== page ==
When you think about your planner, what inspires you in your designs and decorations? How do you find your inspiration? What motivates you to keep it accurate and up-to-date? Whether you use a pre-printed planner, a plain dot-grid journal, or a collection of printables — we all add our own mark to our planner system!
Where do you look for your planner inspiration?
When you sit down, how do you decide on the month’s theme or layout? Do you base your designs and decorations on the season? On the holiday of month? On a personal event happening in that month? If you’re like me, it’s all over the map depending on what I have planned for the month.
- A lot of the time mine is based on the time of year – floral for spring, beautiful leaves for autumn. But if I have a particularly big event in a month, I might switch it up. In April of this year, I have a family wedding to attend so the design might include doves or wedding bells.
- While electronic organization has it’s advantages, I almost always circle back to organizing in paper. If for no other reason than I love my stickers and washi tapes!
- I’ve even mixed up the mood trackers based on the overall design on the month. If you aren’t integrating a mood tracker, you should give it a try!
How do you stay motivated to use your planner?
When life gets busy, productivity and habits can start to fall by the wayside. How do you stay on track with using your planner?
- When I started my first bullet journal, I actually put “bujo” as one of the habits in my habit tracker! It helped me build the habit that is now instilled in me (for the most part).
- Having all your journaling habits and supplies in place makes it so much easier to accomplish your planner goals.
- For a little help or inspiration, check out these planner habit suggestions to cement it as part of your daily life.
A collection of ideas and designs – check them out!
Here are just a few products to give you some ideas and inspiration for your journaling. Some of them are brand-new products and some of them are just my favorite products!
Erin Condren Ettavee Ultimate Planny Pack
Erin Condren Layers Planner Folio
Coco and Opal Design Sticker Club
The bullet journal
It’s the start of the year, and your resolution is to be more mindful and more organized. There’s nothing like old-fashioned pen and paper to help make this happen.
Or maybe you’re a veteran journaler looking to transform your practice. Regardless of your experience journaling, the Bullet Journal can boost your practice.
Bullet journaling involves a great deal of customization. Have you spent time looking through journal formats and found that there wasn’t one that fit your needs exactly?
Enter the Bullet Journal.
The basis of the journal is simplicity in the form of bullet points. The founder says that the more effort is expended to create a list or entry, the less likely we are to continue to do it. Instead of complicated recording methods, the basic structure of this journal is the bullet.
From there, journals can be customized to whatever need you have. If you have a million to do lists, this is a way to track them all. If you want to set reasonable goals and habits and track your progress, this allows you to do that in a way that is intuitive for you. It includes an index that you update as you go, and you can track future events and tasks or last month’s tasks that didn’t get done.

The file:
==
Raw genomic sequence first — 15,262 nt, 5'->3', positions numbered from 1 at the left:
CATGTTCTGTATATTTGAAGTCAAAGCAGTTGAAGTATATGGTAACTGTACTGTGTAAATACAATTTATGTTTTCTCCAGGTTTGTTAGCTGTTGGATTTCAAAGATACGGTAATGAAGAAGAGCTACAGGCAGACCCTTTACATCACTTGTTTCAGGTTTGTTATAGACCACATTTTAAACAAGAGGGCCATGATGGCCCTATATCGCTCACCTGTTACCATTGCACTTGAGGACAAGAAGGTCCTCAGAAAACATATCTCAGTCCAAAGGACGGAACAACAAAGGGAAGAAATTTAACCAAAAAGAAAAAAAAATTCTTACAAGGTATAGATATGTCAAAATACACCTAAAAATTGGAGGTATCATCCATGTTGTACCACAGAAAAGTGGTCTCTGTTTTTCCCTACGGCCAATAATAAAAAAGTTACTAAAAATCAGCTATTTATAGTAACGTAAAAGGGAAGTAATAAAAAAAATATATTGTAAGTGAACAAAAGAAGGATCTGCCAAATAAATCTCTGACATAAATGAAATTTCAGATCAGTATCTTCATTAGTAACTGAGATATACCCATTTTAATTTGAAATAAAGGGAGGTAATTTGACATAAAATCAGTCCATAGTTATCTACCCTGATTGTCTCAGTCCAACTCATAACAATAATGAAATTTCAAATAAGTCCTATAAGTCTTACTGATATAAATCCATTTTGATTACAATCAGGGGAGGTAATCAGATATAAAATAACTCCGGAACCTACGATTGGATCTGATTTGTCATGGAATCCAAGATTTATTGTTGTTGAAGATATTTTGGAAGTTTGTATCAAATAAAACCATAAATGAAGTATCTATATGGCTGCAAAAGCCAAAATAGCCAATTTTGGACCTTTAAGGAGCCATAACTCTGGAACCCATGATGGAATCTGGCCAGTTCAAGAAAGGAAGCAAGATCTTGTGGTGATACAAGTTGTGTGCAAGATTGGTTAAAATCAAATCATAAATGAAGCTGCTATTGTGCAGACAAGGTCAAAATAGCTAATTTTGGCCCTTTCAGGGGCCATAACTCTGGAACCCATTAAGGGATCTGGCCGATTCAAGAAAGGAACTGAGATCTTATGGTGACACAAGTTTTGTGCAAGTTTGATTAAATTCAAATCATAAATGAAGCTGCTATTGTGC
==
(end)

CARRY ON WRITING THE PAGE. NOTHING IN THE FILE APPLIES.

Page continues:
It makes use of something called “rapid logging” which is just a fancy way of saying jotting down notes. The idea is to get things out of your head quickly so that you can use symbols to organize and track them.
It’s a journal and a to-do list all in one. Once you figure out your system, it makes a lot of sense to keep track of both things to do in the future and the daily events happening now. This method gives you a complete picture of what your life is like so you can reflect, make changes, or simply create gratitude for day to day occurrences and circumstances.
Bullet Journals are easily customizable and are intended to reflect a natural system of organization already in your head. You don’t have to worry about organizing your thoughts as you get them on paper. Instead, you mark them with a logical series of symbols after they are down on paper to track.
1. Benefits of Bullet Journaling
The first thing to know about bullet journals is that they are extremely beneficial. Here is a list of some of the top benefits of using this type of journal.
They Are Versatile
One of the most significant benefits of switching to this system is that you can use any notebook.
Although many of the demonstration models use the simple dot grid to help keep things straight, you can start today with whatever notebook is lying around.
Journals are like purses or closets. They’re never perfect, and there’s always something else you wish you had. Instead of using what someone else thinks are organized, the system follows how you think.
This kind of customization removes the fear around buying the wrong type of journal or finding out later that there’s a better system. As you grow bored of a system, you can switch it up to reveal fresh ideas and see your to-do list in a new way. No boredom means you’re more likely to stick with the system.
They Work with Any Budget
Another benefit is that you don’t need to invest a ton of money. You want something that is rugged enough to go with you everywhere, but there are a lot of cheap notebooks out there that can accomplish this task. Some planners can run you upwards of $50 or more. This is an expensive experiment to try and then abandon.
It Has Multiple Uses